Local singer Ling Xiao was just 17 when he sang Ku Qing Hua (Melancholic Flower).
In the ballad, he pines for a beautiful girl, crooning: "I want to seek, I want to seek/Seek your whereabouts/Where you've gone, where you've gone/Leaving the melancholic flower to bloom alone."
But he tells The Straits Times: "I was young then, so I didn't fully convey the mood and essence of the song."
Regardless, it became one of his biggest hits, one that his fans would always request at his shows, even now, 50 years later.
The veteran entertainer will mark the half-century milestone with a concert at Resorts World Theatre on Sunday.
He plans to sing 38 tracks drawn from across the decades and a body of work of more than 100 Mandarin albums, since he broke into the music scene after taking part in a Rediffusion music contest in 1967 - he used to churn out a four-track 45rpm vinyl record every month or so.
BOOK IT / LING XIAO GLORIOUS 50TH HITS CONCERT
WHERE: Resorts World Theatre, Resorts World Sentosa, 8 Sentosa Gateway
WHEN: Sunday, 7.30pm
ADMISSION: $38 to $88 from Sistic (call 6348-5555 or go to www.sistic.com.sg)
While Ku Qing Hua is definitely part of the line-up, it will not be the same as the 1960s version.
"(Some fans) want me to sing it the way they remember it. But my voice can't return to the past," he says.
He has recorded the song at least four times.
"Each time, the way of singing and the expression of the emotions are different. With age and experience, the feel is different."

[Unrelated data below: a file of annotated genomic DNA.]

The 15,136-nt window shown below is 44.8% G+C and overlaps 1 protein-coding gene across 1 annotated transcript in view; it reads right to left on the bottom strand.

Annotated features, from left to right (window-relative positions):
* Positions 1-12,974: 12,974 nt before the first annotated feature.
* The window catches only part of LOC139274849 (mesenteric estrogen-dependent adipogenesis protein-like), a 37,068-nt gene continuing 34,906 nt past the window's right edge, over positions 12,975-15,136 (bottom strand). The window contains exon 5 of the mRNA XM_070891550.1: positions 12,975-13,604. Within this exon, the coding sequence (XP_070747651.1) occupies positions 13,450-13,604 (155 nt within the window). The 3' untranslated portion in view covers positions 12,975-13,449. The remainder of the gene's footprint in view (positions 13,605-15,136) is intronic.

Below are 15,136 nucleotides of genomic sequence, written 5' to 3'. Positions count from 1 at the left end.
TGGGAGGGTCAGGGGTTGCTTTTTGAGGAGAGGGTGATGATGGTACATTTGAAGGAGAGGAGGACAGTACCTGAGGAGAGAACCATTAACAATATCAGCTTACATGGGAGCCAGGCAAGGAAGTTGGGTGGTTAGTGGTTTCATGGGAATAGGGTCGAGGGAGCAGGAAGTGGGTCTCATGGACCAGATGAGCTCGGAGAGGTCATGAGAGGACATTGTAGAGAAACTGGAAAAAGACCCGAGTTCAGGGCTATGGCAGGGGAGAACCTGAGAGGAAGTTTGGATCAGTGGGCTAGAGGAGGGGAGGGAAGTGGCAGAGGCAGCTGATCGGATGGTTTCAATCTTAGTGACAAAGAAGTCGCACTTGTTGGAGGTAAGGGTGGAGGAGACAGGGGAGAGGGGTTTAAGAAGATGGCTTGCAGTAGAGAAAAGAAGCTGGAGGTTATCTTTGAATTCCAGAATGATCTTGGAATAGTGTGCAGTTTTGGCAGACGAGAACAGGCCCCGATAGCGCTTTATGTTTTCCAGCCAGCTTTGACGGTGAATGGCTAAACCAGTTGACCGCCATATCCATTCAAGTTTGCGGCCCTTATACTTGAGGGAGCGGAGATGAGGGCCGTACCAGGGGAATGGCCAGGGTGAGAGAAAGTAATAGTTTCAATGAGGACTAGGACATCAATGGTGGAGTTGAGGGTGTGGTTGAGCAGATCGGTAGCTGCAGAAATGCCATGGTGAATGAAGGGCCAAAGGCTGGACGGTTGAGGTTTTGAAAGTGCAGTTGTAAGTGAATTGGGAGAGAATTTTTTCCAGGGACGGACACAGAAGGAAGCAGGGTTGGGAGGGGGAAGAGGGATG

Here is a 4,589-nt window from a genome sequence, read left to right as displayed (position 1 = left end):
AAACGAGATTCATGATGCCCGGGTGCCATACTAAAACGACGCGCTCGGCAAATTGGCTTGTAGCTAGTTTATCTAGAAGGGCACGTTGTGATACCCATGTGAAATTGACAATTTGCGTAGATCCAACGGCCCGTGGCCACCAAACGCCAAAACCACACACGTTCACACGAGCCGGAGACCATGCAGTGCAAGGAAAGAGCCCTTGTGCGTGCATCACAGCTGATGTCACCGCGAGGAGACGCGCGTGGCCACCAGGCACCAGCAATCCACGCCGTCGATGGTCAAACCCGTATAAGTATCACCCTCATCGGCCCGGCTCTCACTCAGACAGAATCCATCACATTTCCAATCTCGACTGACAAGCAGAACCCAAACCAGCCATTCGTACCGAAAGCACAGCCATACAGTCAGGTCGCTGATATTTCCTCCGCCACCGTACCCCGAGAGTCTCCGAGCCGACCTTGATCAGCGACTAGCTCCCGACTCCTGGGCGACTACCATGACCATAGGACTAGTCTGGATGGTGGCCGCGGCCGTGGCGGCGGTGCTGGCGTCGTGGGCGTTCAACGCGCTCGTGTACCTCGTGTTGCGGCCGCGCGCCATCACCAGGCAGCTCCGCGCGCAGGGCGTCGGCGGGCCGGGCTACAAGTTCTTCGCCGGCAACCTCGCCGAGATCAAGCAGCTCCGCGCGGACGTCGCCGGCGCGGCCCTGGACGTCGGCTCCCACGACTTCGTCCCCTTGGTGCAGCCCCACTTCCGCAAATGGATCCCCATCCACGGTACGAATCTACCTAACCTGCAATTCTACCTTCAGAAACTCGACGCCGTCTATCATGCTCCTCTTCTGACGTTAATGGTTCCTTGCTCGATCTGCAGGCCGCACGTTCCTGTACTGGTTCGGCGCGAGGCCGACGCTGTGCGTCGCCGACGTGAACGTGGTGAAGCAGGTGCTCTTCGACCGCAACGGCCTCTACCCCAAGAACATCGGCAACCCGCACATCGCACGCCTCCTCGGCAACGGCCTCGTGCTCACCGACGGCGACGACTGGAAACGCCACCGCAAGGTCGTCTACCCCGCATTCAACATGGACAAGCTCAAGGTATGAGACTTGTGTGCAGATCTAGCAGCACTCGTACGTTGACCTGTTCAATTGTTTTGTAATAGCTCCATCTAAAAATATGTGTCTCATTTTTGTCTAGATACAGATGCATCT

While he listens to his old recordings from time to time, he has no interest in remaining stuck in the past.
"As artists, if you don't advance, you will regress. I don't want to stay at the same stage. I don't dare to say I sing very well now, but I feel that I'm still improving. We have to move with the times."
The desire to improve himself has seen him branching into acting and hosting.
His acting debut as a down-and-out singer in the Channel 8 drama, Facing The Music (1998), introduced him to a new generation of fans and he is also a resident judge on the ongoing Golden Age Talentime television show.
He says: "I want to be more versatile. In the 1960s, you could get by on singing alone. Nowadays, you have to do everything."
There is another change he has observed in the show business scene. Back then, artists did not really have managers or personal assistants.
"We did everything ourselves - from head to toe, from hairstyles to costumes. We relied on ourselves and I think we are stronger for that."
Despite being dubbed Auntie Killer by the Chinese press, Ling, who has never married, says his love life has been a blank these past years.
"I'll just be a happy bachelor and that's fine. Sometimes, I'll feel a little lonely, but that's the price you pay.
"My life is simple. When I'm not singing, I'll be at home, watching television shows, doing chores. Occasionally, I'll have a few drinks with friends.
"Health, happiness - that's what's important. And a little money to spend so you don't have to borrow from or cheat others. I've managed to do that."